What Is R2 Linear Regression?

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Statisticians and scientists often have a requirement to investigate the relationship between two variables, commonly called x and y. The purpose of testing any two such variables is usually to see if there is some link between them, known as a correlation in science. For example, a scientist might want to know if hours of sun exposure can be linked to rates of skin cancer. To mathematically describe the strength of a correlation between two variables, such investigators often use R2.

Linear Regression

Statisticians use the technique of linear regression to find the straight line that best fits a series of x and y data pairs. They do this through a series of calculations which derive the equation of the best line. This mathematical description of the line will be a linear equation and have the general form of y = mx + b, where x and y are the two variables in the data pairs, m is the slope of the line and b is its y intercept.

Correlation Coefficient

The calculations which find the best straight line will produce a linear equation to fit any set of data, even if that data is not actually very linear. In order to have an indication of how well the data actually fit a straight line, statisticians also calculate a number known as the correlation coefficient. This is given the symbol r or R and is a measure of how closely aligned the data pairs are to the best straight line through them.

Significance of R

R can have any value between -1 and 1. A negative value of R simply means that the best fit straight line slants downwards moving left to right, rather than upwards. The closer R is to either the of the two extremes, the better the fit of the data points to the line, with either -1 or 1 being a perfect fit and an R value of zero meaning that there is no fit and the points are totally random. If the data points are well aligned to the straight line, there is said to be some correlation between them, hence the name correlation coefficient for R.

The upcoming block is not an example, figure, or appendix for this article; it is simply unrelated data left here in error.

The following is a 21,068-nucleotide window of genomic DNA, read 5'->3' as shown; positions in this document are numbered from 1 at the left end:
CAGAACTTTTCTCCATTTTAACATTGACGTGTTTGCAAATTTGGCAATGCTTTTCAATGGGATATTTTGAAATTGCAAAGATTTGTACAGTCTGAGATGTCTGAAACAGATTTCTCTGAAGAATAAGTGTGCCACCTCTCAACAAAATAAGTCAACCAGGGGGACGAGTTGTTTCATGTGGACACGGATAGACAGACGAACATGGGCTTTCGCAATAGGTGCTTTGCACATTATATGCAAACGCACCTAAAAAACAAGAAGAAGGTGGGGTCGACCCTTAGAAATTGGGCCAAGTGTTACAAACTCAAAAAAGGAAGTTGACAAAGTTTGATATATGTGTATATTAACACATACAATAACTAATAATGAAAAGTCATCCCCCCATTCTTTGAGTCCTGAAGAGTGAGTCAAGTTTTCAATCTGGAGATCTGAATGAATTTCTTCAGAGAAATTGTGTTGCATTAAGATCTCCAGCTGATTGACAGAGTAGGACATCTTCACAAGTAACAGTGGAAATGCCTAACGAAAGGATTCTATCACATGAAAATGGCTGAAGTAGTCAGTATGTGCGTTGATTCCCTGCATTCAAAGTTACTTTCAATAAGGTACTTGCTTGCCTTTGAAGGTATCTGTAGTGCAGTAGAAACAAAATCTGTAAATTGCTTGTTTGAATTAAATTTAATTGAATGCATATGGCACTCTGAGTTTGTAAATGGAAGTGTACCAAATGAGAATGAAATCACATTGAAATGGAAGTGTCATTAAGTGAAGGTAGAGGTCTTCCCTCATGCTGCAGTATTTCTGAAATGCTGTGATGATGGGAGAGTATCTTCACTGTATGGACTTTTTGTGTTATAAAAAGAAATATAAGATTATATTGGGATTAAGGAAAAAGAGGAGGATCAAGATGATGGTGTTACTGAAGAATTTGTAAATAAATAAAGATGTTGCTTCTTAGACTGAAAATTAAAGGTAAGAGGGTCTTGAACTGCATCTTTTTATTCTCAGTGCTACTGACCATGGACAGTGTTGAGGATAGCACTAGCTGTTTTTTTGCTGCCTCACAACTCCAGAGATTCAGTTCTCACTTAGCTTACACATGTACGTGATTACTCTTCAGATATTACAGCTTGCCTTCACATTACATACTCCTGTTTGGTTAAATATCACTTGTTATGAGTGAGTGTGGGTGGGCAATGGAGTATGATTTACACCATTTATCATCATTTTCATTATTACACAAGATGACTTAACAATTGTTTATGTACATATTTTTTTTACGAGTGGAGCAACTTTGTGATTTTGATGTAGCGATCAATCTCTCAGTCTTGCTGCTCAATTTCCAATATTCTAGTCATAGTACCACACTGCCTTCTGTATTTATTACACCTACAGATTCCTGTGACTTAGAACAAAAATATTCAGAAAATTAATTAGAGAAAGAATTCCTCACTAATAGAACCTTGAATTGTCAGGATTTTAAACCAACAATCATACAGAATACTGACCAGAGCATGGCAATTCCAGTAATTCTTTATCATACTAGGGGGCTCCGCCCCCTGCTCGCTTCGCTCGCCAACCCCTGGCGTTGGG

Some statisticians prefer to work with the value of R2, which is simply the correlation coefficient squared, or multiplied by itself, and is known as the coefficient of determination. R2 is very similar to R and also describes the correlation between the two variables, however it is also slightly different. It measures the percent of variation in the y variable which can be attributed to variation in the x variable. An R2 value of 0.9, for example, means that 90 percent of the variation in the y data is due to variation in the x data. This does not necessarily mean that x is truly affecting y, but that it appears to be doing so.


About the Author

Michael Judge has been writing for over a decade and has been published in "The Globe and Mail" (Canada's national newspaper) and the U.K. magazine "New Scientist." He holds a Master of Science from the University of Waterloo. Michael has worked for an aerospace firm where he was in charge of rocket propellant formulation and is now a college instructor.